void draw() const override { std::cout << "I'm a Linux-like button" << std::endl; }
    };
    class LinuxLabel : public Label {
    public:
      void draw() const override { std::cout << "I'm a Linux-like label" << std::endl; }
    };
public:
  std::unique_ptr<Frame> createFrame() override { return std::make_unique<LinuxFrame>(); }
  std::unique_ptr<Button> createButton() override { return std::make_unique<LinuxButton>(); }
  std::unique_ptr<Label> createLabel() override { return std::make_unique<LinuxLabel>(); }
};

std::unique_ptr<GUIFactory> GUIFactory::create(const string& type) {
  if (type == "windows") return std::make_unique<WindowsFactory>();
  return std::make_unique<LinuxFactory>();
}

/* User code */
void buildInterface(GUIFactory& factory) {
  auto frame = factory.createFrame();
  auto button = factory.createButton();
  auto label = factory.createLabel();

  frame->draw();
  button->draw();
  label->draw();
}

int main(int argc, char *argv[]) {
  if (argc < 2) return 1;
  auto guiFactory = GUIFactory::create(argv[1]);
  buildInterface(*guiFactory);
}

If the generated executable is named abstractfactory then output may give:

$ ./abstractfactory windows
I'm a Windows-like frame
I'm a Windows-like button
I'm a Windows-like label
$ ./abstractfactory linux  
I'm a Linux-like frame
I'm a Linux-like button
I'm a Linux-like label

Simple example of Factory that uses an IoC (C#)

Factories can be used in conjunction with Inversion of Control (IoC) libraries too.

  • The typical use case for such a factory is when we want to create an object based on parameters that are not known until run-time (such as the current User).
  • In these cases it can be sometimes be difficult (if not impossible) to configure the IoC library alone to handle this kind of runtime contextual information, so we can wrap it in a factory.

Example

  • Suppose we have a User class, whose characteristics (ID, Security clearance level, etc.), are unknown until runtime (since the current user could be anyone who uses the application).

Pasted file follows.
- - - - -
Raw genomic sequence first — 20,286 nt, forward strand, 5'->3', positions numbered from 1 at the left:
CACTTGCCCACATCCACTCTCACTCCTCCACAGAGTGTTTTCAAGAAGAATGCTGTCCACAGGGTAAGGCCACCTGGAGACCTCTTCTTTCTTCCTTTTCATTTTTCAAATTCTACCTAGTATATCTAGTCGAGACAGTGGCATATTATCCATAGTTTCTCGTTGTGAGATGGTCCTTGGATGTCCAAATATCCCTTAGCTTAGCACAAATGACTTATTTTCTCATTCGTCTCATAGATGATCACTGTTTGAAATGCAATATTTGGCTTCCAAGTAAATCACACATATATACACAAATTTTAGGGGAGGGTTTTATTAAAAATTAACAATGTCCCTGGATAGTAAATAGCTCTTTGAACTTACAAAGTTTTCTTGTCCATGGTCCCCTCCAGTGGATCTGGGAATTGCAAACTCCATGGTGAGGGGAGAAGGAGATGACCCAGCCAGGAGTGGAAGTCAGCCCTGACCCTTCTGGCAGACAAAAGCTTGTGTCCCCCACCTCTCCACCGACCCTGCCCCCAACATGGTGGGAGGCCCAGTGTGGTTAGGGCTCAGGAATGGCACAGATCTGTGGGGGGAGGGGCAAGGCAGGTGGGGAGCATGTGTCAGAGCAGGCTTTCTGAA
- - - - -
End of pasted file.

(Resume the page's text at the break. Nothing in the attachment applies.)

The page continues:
• We need to take the current User and obtain an ISecurityToken for them, which can then be used to check if the user is allowed to perform certain actions or not.
  • The implementation of ISecurityToken will vary depending on the level of the User - in other words, ISecurityToken uses polymorphism.

In this case, we have two implementations, which also use Marker Interfaces to make it easier to identify them to the IoC library; the IoC library in this case is just made up and identified by the abstraction IContainer.

Note also that many modern IoC factories have native capabilities or plugins that allow auto-creation of factories as well as avoiding the need for marker interfaces as shown below; however since not all do, this example caters to a simple, lowest common functionality concept.

//describes the ability to allow or deny an action based on PerformAction.SecurityLevel
public interface ISecurityToken
{
    public bool IsAllowedTo(PerformAction action);
}

//Marker interface for Basic permissions
public interface IBasicToken:ISecurityToken{};
//Marker interface for super permissions
public interface ISuperToken:ISecurityToken{};

//since IBasictoken inherits ISecurityToken, BasicToken can be treated as an ISecurityToken
public class BasicToken:IBasicToken
{
     public bool IsAllowedTo(PerformAction action)
     {
         //Basic users can only perform basic actions
         if(action.SecurityLevel!=SecurityLevel.Basic) return false;
         return true;
     }
}

public class SuperToken:ISuperToken
{
     public bool IsAllowedTo(PerformAction action)
     {
         //Super users can perform all actions         
         return true;
     }
}

Next we will create a SecurityToken factory, which will take as a dependency our IContainer

public class SecurityTokenFactory
{
   readonly IContainer _container;